Grassley, Bennet Reintroduce ACE Kids Act to Improve Care for Kids with Complex Medical Conditions Enrolled in Medicaid
WASHINGTON – U.S. Senators Chuck Grassley (R-Iowa), Michael Bennet (D-CO), Rob Portman (R-OH), Kamala Harris (D-CA), Roy Blunt (R-MO), Bill Nelson (D-FL), Sherrod Brown (D-OH), Cory Gardner (R-CO) and Patty Murray (D-WA) this week reintroduced their bipartisan bill to improve health outcomes and care coordination for children with complex medical conditions in Medicaid.
“Children with complex medical conditions may be born with their conditions or develop them through disease or injury,” Grassley said. “Sometimes their conditions result from having been born prematurely. Children with complex conditions have complex medical needs. They have better results when they receive coordinated health care. The ACE Kids Act would provide a system of care to ensure that these children receive that coordinated care.”
“Families with sick children face enough challenges as it is, without government bureaucracy complicating the process,” Bennet said. “This bill will make it more manageable for families to navigate the health care landscape, especially if they have to travel across state lines for specialized care. We are proud of the work Children’s Hospital Colorado is doing as they serve patients from nearly all 50 states, and hope this bill will make it possible for them to coordinate care and ensure children around the country receive the specialized treatment they need.”
“This is a commonsense bill that will help to ensure sick kids have better access to quality care,” Portman said. “By improving coordination among pediatric providers, we will begin to make life easier for these children and their families.”
“Quality medical care for our youngest and most vulnerable children is a priority that transcends ideology,” Harris said. “Too often, children with complex medical conditions and their parents are forced to see multiple specialists and physicians, often across state borders. The Advancing Care for Exceptional Kids Act is a critical measure to provide better quality of care for the most severely ill children in our country, regardless of where they live.”
“We shouldn’t let unnecessary red tape prevent kids with complex medical conditions from getting the treatment they need,” Blunt said. “I’m proud to join my colleagues in cosponsoring this bipartisan bill, which relieves burdens on families by coordinating care. I’ll continue working to help sick children in Missouri and nationwide receive the quality care they deserve.”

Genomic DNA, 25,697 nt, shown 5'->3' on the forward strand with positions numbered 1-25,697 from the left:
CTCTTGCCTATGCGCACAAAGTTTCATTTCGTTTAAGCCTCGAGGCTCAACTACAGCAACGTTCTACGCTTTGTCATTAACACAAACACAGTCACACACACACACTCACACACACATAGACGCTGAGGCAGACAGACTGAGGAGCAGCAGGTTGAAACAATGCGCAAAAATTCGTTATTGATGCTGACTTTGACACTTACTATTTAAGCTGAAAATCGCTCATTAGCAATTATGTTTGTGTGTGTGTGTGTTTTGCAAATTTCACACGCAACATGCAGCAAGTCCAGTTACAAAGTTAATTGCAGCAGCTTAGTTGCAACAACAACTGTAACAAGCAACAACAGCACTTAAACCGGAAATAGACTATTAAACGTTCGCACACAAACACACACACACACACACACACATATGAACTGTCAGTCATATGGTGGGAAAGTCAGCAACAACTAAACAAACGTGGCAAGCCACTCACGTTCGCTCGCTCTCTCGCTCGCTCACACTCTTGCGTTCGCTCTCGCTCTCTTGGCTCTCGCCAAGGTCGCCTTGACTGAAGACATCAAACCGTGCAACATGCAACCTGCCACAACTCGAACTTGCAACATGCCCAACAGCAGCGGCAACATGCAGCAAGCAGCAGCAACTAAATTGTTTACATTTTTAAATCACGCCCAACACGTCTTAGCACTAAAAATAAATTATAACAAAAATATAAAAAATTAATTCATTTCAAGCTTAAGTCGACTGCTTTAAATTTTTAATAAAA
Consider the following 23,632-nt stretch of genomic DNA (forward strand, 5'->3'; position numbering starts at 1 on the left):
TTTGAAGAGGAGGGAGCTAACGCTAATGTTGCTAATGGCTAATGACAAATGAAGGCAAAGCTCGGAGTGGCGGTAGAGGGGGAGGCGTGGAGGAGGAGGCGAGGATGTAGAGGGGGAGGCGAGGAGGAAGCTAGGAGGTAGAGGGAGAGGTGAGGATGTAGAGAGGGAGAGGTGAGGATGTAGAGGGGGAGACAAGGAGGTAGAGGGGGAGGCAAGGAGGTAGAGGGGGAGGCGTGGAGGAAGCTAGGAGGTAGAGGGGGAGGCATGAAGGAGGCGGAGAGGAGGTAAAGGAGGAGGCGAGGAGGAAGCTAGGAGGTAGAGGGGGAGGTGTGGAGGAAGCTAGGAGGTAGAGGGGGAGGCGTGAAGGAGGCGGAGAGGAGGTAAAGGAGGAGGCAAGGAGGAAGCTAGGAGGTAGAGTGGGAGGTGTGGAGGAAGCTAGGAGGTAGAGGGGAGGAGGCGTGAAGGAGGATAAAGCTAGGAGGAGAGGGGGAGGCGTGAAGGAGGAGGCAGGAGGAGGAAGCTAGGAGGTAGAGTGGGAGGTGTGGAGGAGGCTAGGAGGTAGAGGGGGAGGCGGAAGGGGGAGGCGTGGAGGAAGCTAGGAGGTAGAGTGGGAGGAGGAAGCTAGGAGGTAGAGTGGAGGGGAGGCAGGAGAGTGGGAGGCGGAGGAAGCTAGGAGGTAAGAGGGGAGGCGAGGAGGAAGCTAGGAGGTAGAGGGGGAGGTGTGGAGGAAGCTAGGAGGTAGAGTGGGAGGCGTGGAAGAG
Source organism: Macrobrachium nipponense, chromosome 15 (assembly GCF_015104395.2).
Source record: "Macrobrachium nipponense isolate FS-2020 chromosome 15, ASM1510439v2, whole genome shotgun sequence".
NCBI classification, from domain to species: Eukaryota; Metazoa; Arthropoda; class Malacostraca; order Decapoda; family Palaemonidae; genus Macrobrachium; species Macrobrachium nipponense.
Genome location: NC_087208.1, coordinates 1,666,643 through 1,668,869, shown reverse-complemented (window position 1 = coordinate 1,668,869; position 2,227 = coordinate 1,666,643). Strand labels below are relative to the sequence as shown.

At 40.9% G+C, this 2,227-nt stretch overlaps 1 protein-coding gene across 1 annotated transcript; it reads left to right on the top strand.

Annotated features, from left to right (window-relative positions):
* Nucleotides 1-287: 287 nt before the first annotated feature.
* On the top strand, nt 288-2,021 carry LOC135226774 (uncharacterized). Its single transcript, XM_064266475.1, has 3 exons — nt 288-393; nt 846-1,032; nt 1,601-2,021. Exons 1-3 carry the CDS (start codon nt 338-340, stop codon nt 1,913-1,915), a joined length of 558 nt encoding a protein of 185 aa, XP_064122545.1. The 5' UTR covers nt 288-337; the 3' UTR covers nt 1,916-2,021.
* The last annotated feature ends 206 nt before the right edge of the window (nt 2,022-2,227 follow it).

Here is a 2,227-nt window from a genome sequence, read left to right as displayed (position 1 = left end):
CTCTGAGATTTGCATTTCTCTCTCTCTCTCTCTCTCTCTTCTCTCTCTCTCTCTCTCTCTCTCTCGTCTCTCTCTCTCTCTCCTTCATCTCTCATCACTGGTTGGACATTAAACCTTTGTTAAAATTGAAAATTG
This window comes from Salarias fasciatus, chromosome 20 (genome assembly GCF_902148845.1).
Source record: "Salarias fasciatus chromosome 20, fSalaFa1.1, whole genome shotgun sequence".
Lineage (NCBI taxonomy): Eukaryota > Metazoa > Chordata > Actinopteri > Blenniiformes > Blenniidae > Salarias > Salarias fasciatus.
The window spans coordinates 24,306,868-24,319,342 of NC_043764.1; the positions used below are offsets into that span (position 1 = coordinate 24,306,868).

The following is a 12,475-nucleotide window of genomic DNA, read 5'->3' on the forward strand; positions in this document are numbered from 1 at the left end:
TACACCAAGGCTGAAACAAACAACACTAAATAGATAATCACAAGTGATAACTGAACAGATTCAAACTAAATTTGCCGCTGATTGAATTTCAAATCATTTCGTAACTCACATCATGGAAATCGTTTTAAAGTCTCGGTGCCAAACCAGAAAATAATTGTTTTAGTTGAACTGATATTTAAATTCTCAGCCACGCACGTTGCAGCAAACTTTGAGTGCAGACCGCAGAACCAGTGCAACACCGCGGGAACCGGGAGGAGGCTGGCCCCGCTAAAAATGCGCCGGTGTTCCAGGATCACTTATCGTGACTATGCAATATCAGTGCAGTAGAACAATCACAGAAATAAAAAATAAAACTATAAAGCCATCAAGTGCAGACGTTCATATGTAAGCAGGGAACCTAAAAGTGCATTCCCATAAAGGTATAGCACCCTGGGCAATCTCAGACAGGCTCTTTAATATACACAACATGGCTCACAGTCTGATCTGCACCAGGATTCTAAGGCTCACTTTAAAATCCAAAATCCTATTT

“Nearly two million children in Florida have health coverage through Medicaid, many of whom are also battling serious medical conditions,” Nelson said. “These kids and their families shouldn’t have to jump through hoops to get the treatment they need. This bill will help to streamline their medical care, lessening the burden for them and their families.”
“When children have specialized health needs, they need specialized care – often times that means crossing state lines, which can be confusing for patients,” Brown said. “Many of these children are battling serious illness -- they shouldn’t have to jump through hoops to get the care they need. By allowing willing providers to help provide the care coordination for their own patients, we can ensure children receive the highest quality of care regardless of where they live.”
“The ACE Kids Act is a commonsense solution to provide better care for children facing complex medical conditions,” Gardner said. “This legislation is an example of how we can work together to improve the delivery of quality, timely care to our country’s most vulnerable patients, and I’m proud to support it.”
S. 428, the Advancing Care for Exceptional (ACE) Kids Act, would make it possible for health care providers to coordinate care, lower costs, and improve quality outcomes for children with complex medical conditions on Medicaid who require specialized care.
About two-thirds of the three million children with complex medical conditions are covered by Medicaid, representing nearly 40 percent of Medicaid costs for children. These children have illnesses and conditions including cancer, congenital heart disease, cystic fibrosis, Down syndrome, and chronic health challenges from premature birth, which often require them to travel to another state to find treatment.
This bill would help hospitals coordinate and standardize care across state lines, ensuring our nation’s most vulnerable children receive seamless treatment. It would also ease the burden of government bureaucracy on families, establishing case managers to help them navigate the complicated, and often expensive, health care system.
Experts from the fields of pediatrics and family advocacy groups participated in drafting this important legislation with children in mind. When enacted, the ACE Kids Act will give children with complex medical conditions the opportunity to lead fuller, healthier lives.
The bill will be referred to the Finance Committee, which has jurisdiction over Medicaid.